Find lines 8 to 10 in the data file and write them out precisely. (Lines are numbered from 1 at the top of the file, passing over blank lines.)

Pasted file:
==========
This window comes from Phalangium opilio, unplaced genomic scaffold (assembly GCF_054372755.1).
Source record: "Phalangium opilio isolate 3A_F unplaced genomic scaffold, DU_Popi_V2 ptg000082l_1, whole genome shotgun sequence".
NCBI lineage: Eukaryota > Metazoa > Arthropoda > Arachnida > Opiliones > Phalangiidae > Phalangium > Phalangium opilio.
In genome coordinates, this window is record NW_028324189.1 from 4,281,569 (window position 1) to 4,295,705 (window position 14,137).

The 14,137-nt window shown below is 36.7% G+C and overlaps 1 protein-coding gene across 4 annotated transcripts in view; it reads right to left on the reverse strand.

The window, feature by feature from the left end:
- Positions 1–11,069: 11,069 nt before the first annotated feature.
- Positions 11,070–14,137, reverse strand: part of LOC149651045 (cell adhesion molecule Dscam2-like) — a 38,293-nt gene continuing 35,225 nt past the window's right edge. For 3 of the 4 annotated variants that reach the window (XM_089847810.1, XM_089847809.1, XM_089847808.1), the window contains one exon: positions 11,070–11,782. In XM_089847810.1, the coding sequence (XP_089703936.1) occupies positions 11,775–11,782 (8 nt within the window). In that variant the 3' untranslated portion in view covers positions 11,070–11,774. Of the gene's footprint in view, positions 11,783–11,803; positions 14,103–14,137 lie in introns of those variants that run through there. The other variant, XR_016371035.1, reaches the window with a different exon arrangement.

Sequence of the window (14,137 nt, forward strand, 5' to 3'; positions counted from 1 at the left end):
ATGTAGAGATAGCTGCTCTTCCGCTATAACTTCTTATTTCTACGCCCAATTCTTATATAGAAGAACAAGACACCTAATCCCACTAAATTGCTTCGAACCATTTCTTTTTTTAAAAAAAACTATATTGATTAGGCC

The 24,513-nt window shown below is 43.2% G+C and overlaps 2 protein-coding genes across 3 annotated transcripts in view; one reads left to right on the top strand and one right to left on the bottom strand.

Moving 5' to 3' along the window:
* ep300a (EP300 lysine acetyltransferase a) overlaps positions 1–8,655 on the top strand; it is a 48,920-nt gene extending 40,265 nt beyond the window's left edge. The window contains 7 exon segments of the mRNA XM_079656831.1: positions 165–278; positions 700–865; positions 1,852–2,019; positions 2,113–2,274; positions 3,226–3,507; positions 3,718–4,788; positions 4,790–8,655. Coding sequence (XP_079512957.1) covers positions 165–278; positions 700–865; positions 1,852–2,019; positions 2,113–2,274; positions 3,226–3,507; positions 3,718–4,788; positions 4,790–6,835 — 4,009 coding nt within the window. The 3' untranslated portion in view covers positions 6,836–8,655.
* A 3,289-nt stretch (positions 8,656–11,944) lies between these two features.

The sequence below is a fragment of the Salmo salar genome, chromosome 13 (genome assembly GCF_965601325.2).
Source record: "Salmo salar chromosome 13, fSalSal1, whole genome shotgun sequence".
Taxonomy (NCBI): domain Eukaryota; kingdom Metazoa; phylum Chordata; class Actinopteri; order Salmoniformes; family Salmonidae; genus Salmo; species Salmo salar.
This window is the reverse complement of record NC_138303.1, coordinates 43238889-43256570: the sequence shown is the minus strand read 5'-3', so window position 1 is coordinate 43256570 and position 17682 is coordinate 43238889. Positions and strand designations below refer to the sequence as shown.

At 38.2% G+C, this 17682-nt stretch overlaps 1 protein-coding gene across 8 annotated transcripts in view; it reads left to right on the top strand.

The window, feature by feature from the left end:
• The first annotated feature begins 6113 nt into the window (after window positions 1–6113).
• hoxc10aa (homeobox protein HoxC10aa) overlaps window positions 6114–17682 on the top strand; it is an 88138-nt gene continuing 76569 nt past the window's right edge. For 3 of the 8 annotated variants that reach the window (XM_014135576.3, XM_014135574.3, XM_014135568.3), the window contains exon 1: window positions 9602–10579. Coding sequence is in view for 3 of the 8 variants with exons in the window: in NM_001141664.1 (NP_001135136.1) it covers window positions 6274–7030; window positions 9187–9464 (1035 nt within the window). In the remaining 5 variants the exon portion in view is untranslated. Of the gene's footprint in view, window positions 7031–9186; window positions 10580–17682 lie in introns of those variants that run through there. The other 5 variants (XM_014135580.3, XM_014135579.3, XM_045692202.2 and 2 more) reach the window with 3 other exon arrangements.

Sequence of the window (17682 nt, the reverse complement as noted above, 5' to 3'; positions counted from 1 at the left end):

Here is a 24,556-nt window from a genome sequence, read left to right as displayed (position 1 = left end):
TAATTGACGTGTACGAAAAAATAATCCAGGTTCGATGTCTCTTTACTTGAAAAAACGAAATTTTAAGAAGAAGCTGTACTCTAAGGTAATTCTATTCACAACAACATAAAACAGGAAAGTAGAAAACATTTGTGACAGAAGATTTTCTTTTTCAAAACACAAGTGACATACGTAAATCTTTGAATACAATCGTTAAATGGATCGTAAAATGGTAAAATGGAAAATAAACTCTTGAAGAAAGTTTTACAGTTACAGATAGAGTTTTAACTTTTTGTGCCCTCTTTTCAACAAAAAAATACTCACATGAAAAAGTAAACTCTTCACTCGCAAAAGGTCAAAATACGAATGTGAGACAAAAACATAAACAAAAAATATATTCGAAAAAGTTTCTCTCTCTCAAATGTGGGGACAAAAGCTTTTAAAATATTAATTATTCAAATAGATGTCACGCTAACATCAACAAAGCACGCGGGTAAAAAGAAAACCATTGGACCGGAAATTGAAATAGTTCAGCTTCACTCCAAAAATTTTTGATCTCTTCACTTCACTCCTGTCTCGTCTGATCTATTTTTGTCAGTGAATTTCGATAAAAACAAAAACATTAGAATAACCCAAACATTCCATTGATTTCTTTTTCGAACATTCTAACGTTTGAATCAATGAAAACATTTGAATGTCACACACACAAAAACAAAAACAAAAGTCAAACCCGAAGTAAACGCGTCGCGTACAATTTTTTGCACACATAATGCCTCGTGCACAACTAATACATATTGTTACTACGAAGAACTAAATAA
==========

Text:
- Positions 11,070–14,137, reverse strand: part of LOC149651045 (cell adhesion molecule Dscam2-like) — a 38,293-nt gene continuing 35,225 nt past the window's right edge. For 3 of the 4 annotated variants that reach the window (XM_089847810.1, XM_089847809.1, XM_089847808.1), the window contains one exon: positions 11,070–11,782. In XM_089847810.1, the coding sequence (XP_089703936.1) occupies positions 11,775–11,782 (8 nt within the window). In that variant the 3' untranslated portion in view covers positions 11,070–11,774. Of the gene's footprint in view, positions 11,783–11,803; positions 14,103–14,137 lie in introns of those variants that run through there. The other variant, XR_016371035.1, reaches the window with a different exon arrangement.

Sequence of the window (14,137 nt, forward strand, 5' to 3'; positions counted from 1 at the left end):
ATGTAGAGATAGCTGCTCTTCCGCTATAACTTCTTATTTCTACGCCCAATTCTTATATAGAAGAACAAGACACCTAATCCCACTAAATTGCTTCGAACCATTTCTTTTTTTAAAAAAAACTATATTGATTAGGCC